User Push vs. Market Pull – A business case for Infonomic analysis using the Constructal Law

How does a product go from bright idea in a single mind to wildly successful global product? 

customer_drive_sm_1

This short essay is not intended to be a complete infonomic analysis. Instead, it is designed to show a qualitative case study where business flow channels may be amenable to quantitive analysis based on the Constructal Law. In addition, the early adopter strategy analysis could be applicable to a wide range of business cases. A more detailed exposition of the fundamentals behind this case will be published in due course. 

The Constructal Law and Infonomics potentially provides an analytical engine for understanding the superimposed flows of information and objects as they spread across the landscape from first invention to ubiquity.

As a product developer for many years and innovation promoter as co-founder and CEO of the Silicon Valley World Internet Center, a “Think tank, collaboration laboratory and showcase for Internet invention,” I had the opportunity to observe and study the innovation process, both historically and in real time across hundreds of companies, from startups to mega corporations.

In this short study, we will introduce the Constructal Law as a conceptual method for characterizing processes that were previously only understood through disconnected intuitive interpretations.
The effect occurred on a large scale in the early days of the computer industry, as documented by AnaLee Saxenian in her 1996 book Regional Advantage. Briefly, the East Coast computer companies, DEC, IBM, Data General, Unisys, etc. followed the traditional top-down business model of long-established large companies. Their vertically integrated manufacturing processes fed into a long and fast distribution channels aimed at a limited number of major corporate buyers. What IBM built, companies would buy, without question. “No one ever got fired for going with IBM” was a well known mantra.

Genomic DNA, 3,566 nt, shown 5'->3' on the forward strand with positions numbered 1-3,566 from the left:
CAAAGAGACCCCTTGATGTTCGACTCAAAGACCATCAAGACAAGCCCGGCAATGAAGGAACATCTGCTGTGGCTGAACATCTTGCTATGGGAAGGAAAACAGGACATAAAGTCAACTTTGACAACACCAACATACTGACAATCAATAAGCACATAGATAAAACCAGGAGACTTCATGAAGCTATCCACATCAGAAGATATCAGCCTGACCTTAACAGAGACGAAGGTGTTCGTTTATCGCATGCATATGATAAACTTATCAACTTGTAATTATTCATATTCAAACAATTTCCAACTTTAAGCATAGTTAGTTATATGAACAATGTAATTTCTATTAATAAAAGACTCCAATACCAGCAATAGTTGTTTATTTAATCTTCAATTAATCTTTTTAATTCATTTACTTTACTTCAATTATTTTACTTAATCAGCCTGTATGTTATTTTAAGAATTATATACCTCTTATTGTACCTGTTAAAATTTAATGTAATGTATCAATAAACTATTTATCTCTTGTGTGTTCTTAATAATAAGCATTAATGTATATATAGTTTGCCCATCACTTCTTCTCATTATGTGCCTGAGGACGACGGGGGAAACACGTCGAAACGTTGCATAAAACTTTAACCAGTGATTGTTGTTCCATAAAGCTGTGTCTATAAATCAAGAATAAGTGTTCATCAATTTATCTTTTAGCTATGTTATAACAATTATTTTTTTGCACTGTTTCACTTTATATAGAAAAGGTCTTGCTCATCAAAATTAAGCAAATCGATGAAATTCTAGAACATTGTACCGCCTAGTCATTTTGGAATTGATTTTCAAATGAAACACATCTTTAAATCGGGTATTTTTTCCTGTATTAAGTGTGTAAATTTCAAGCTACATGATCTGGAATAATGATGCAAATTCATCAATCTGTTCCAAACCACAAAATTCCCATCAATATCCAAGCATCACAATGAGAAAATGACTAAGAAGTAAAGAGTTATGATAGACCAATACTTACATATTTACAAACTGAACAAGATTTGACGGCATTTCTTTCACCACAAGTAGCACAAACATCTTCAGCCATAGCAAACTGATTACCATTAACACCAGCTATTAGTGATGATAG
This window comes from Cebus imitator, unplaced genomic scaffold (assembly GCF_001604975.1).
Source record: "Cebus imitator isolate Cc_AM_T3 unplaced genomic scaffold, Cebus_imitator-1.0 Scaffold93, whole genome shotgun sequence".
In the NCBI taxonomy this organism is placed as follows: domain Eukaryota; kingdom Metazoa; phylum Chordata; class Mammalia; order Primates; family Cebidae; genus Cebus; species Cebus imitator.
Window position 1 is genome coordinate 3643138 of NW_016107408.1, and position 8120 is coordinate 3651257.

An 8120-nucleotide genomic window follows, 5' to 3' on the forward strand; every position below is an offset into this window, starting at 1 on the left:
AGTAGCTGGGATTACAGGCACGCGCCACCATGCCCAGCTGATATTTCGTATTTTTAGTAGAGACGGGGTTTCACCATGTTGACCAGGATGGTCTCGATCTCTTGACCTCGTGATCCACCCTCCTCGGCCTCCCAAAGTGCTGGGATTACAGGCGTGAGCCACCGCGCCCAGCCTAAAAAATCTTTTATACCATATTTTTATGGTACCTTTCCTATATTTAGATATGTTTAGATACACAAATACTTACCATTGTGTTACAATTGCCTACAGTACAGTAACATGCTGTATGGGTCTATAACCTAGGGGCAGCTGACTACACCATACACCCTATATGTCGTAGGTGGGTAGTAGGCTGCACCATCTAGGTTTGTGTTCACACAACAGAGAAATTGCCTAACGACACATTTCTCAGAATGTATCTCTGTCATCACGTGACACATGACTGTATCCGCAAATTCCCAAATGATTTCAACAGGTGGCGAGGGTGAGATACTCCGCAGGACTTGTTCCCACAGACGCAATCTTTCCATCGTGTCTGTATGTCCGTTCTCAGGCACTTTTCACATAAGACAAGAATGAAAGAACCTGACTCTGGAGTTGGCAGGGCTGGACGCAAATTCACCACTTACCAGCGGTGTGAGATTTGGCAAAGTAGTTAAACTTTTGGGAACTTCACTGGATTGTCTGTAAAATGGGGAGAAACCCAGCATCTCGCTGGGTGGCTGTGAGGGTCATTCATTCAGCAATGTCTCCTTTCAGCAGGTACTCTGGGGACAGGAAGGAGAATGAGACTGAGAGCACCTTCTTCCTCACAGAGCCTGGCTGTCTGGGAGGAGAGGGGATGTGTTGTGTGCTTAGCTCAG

Under the autocratic rule of Ken Olsen, Digital Equipment Corp. designed and built every part of their computers, from power strips to software to processors. An employee who left the company was likely to be blacklisted as a traitor and might find it difficult to be hired by other companies. Evolution was only allowed to come from within the walls of the organization. An entrepreneur striking out on his own would find that he could not buy even the simplest of parts to create a competitive product. Mr. Olsen famously threw young Steve Jobs out of his office for suggesting that anyone would want to actually have a computer in their home, not to mention that Jobs then told Olsen, "We will bury you."

ibm-losesOn the West Coast, the invention of the integrated circuit by Robert Noyce and others, was the primary driver of innovation. By nature, the IC is not a finished product, but can add value to many products. Rank amateurs, inspired by the easy availability of surplus parts began building their own computers in the famous Home Brew Computer Club, which included Steve Jobs and Steve Wosniack.